Never mind the details. If we are to believe even half of the media leaks, the Government is preparing to return us to the kind of boom and bust fiscal policy that dominated the pre-crash period.
The context is different but the character is the same. Between 1997 and 2007 corporate tax was slashed, capital gains and inheritance taxes were halved while the effective personal tax rate fell by 25 percent. During that period budgets rode the wave of property tax revenue but when the crash hit our hollowed-out tax base was exposed. Revenue fell by over 22 percent or €16 billion in the first three years of the crash, resulting in a massive deficit. The economy was built on the quicksand of unsustainable tax revenue.
Fast-forward to the 2016 budget to be presented tomorrow and a whole number of tax-cut goodies are being dangled in front of us:
- Capital gains
- Corporate tax (knowledge-box) and other business taxes
The Taoiseach has made it clear this is the first of a series of tax-cutting budgets. We are hurtling back to the future.
Some may argue that increased tax revenue can more than make up for this. But budget management now determines that excess revenue will have to be used to pay down debt – paying for tax cuts and/or spending increases will require equivalent tax raising and expenditure reduction measures (beyond the fiscal space of €1.5 billion). The EU fiscal rules put us in a whole different game.
However, this game doesn’t prevent fiscal irresponsibility any more than they wouldhave prevented the pro-cyclical polices prior to the crash. And this is where the problems arise.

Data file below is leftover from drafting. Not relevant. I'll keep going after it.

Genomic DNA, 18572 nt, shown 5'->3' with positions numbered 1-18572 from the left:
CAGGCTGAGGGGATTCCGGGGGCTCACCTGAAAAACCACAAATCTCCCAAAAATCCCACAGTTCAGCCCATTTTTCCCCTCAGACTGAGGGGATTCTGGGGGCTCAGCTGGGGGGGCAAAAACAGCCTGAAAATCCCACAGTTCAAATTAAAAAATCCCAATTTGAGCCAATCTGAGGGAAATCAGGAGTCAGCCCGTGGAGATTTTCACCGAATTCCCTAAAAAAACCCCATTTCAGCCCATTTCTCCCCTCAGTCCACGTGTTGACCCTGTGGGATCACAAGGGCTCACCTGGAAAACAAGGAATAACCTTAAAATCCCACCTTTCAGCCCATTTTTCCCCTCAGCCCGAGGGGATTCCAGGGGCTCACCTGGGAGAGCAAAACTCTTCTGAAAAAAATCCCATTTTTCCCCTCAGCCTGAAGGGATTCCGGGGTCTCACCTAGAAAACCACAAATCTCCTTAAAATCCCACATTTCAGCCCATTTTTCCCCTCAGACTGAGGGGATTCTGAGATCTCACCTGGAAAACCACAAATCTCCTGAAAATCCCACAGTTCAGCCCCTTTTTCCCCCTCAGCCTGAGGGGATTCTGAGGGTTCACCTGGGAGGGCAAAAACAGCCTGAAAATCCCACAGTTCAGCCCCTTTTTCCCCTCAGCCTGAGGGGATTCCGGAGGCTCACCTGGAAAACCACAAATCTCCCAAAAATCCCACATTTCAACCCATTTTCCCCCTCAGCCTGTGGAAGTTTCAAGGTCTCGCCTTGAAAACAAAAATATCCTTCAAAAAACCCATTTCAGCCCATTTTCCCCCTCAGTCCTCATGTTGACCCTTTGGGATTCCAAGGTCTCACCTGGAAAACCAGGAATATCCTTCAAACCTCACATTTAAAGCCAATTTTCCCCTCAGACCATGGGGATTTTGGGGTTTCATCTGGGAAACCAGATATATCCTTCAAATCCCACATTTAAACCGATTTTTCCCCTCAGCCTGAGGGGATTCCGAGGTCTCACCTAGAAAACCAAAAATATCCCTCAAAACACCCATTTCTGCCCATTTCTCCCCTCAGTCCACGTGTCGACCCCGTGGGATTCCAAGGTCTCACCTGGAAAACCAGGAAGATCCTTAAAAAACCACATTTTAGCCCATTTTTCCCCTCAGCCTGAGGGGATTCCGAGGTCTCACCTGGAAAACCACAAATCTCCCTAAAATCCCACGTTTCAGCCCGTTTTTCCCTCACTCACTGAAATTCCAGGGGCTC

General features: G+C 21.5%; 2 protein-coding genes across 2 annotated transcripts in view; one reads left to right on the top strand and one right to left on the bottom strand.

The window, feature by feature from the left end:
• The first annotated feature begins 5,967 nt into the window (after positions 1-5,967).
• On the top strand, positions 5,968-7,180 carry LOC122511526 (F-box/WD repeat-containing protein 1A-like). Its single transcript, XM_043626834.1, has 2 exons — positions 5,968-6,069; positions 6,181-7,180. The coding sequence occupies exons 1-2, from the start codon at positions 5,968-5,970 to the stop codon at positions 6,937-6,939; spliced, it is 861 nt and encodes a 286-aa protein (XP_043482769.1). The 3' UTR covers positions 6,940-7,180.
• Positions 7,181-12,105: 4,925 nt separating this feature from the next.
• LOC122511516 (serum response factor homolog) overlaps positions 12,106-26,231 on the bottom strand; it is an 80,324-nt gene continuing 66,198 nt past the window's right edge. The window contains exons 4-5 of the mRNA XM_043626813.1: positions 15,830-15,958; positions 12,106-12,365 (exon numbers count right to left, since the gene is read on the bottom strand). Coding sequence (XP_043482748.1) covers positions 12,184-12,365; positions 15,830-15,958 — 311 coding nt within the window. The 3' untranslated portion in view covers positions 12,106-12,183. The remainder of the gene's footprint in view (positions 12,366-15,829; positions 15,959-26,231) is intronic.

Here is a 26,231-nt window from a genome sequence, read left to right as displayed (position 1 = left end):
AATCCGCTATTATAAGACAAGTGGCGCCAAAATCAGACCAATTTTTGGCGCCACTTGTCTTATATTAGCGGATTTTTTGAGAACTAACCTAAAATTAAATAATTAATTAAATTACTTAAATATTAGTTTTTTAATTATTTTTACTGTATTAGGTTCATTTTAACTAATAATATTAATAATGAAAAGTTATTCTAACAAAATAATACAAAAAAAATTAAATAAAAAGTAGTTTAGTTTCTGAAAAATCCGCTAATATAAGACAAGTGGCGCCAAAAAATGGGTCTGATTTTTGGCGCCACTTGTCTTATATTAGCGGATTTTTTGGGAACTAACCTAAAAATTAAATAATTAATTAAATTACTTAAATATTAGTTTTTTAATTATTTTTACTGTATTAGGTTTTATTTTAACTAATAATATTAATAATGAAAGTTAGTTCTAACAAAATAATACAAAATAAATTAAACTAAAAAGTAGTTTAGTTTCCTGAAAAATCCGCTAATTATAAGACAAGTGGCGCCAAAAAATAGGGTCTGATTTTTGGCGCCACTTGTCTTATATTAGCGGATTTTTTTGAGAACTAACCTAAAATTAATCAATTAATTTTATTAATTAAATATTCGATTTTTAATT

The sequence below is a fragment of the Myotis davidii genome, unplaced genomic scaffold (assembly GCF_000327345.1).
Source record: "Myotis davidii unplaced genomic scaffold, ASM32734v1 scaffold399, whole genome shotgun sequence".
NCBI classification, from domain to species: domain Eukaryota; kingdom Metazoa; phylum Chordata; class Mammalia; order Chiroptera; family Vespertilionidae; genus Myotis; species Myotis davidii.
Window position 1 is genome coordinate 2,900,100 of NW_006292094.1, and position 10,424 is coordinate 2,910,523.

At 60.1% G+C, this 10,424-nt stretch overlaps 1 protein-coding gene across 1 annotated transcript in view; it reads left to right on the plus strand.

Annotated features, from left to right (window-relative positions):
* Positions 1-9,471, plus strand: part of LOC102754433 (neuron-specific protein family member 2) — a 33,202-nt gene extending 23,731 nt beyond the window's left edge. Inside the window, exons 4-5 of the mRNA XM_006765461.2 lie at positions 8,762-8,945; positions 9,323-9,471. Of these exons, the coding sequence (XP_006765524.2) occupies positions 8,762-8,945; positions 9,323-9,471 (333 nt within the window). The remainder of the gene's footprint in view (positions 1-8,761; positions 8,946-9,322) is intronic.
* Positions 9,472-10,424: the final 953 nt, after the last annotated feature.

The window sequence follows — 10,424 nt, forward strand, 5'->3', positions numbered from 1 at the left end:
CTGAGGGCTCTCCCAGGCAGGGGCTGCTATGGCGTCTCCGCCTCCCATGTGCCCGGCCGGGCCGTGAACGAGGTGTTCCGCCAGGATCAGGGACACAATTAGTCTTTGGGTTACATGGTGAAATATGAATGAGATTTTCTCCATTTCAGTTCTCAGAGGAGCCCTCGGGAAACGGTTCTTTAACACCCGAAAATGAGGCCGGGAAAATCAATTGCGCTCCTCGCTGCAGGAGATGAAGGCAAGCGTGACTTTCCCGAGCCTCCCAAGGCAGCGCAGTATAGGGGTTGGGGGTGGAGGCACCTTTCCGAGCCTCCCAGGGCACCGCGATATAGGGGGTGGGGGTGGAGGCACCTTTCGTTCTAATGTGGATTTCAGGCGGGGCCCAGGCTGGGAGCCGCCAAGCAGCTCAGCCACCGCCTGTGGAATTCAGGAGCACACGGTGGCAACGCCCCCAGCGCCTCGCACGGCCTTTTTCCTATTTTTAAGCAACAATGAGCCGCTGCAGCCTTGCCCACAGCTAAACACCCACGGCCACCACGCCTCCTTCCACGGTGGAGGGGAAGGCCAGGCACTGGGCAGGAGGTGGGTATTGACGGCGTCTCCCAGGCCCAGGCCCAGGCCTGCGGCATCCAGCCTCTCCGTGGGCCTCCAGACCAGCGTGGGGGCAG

Today, tax cuts will be subsidised, not by property boom revenue but by depressing badly needed public spending increases. The Government has set aside €750 million for spending increases. But:
- A minimal €200 million has already been assigned to capital investment.
- The Government’s Spring Statement and the Irish Fiscal Advisory Council state that €300 million is needed just to keep pace with changing demographics.
- And a further €200 million is needed just to inflation-proof non-pay expenditure on public services.
That’s €700 million before we even get out of the starting gates. And this doesn’t include the Lansdowne Road Agreement or increases in social protection (somewhat offset by declining unemployment payments). More importantly, this doesn’t factor in the considerable social repair that needs to be undertaken in the wake of austerity. And as for expanding public services to European norms – that’s not even on the agenda.
While expenditure may exceed this €750 million, it will have to come from somewhere – including cutbacks in other areas of expenditure. This is not as ominous as it sounds; savings from reducing the prescription medicine bill can be redirected into other areas. But there is a limit to these savings.